Compassionate Listening: A Step-by-Step Guide for Conversations
Use this step-by-step guide to help you learn how to listen actively and compassionately. It will feel a little stiff at first, but it will help you learn the underlying principles required for true connection and understanding.
- Each set a clear intention for listening. [This time is NOT about reconciliation, decision-making, or making changes in any way. This time is simply about listening for understanding]. For example: It’s my intention to do my best to listen to you. Or: It’s my intention to let go of my own perspective, to truly listen to and understand your perspective.
- Someone must first be the sharer, and the other person will listen first. As the sharer, choose one of the following prompts, and do your best to share your own experience and feelings: A – I really want you to know and understand that … B – I’ve been really challenged about this recently ... C – I have to get this off my chest …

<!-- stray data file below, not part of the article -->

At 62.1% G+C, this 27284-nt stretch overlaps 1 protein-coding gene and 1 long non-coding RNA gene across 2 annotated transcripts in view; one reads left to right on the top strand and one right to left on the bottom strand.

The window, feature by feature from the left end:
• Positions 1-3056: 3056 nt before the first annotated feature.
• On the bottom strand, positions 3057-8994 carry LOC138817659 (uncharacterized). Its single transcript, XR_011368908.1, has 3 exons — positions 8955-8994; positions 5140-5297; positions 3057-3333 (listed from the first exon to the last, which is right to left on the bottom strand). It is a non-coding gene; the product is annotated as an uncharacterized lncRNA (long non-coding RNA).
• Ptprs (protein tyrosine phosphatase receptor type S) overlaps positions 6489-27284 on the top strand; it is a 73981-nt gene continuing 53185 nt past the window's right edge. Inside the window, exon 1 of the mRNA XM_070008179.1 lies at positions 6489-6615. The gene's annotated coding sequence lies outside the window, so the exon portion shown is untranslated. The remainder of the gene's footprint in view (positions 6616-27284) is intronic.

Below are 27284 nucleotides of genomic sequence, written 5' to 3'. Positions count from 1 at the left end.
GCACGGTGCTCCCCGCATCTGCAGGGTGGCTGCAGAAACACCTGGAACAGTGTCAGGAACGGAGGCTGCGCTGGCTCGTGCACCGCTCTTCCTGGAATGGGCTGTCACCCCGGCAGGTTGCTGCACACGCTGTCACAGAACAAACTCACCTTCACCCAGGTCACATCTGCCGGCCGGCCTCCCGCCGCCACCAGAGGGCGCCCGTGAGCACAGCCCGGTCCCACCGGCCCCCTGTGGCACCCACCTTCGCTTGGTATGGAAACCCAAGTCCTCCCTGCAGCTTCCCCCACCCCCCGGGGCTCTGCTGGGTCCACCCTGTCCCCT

- As the listener, it’s now your opportunity to let go of thinking about responding – rather in each and every moment: listen deeply to the sharer so that you understand what they are sharing. The listener remains silent until the sharer is no longer talking (which can be hard – but you can do it!) It’s your job to truly walk into their world so fully, that you can see, sense and feel what they are sharing. Challenge yourself to compassionately experience what they’re talking about. Let go of your points of view and be open to experiencing exactly what they’re sharing.
- Once the sharer has stopped talking for a few moments, it’s now the listener’s opportunity to share what they just heard. It’s now your job to share what you heard – to see if you truly did hear and understand what the sharer was trying to communicate. Do your best to Share The Experience your partner said.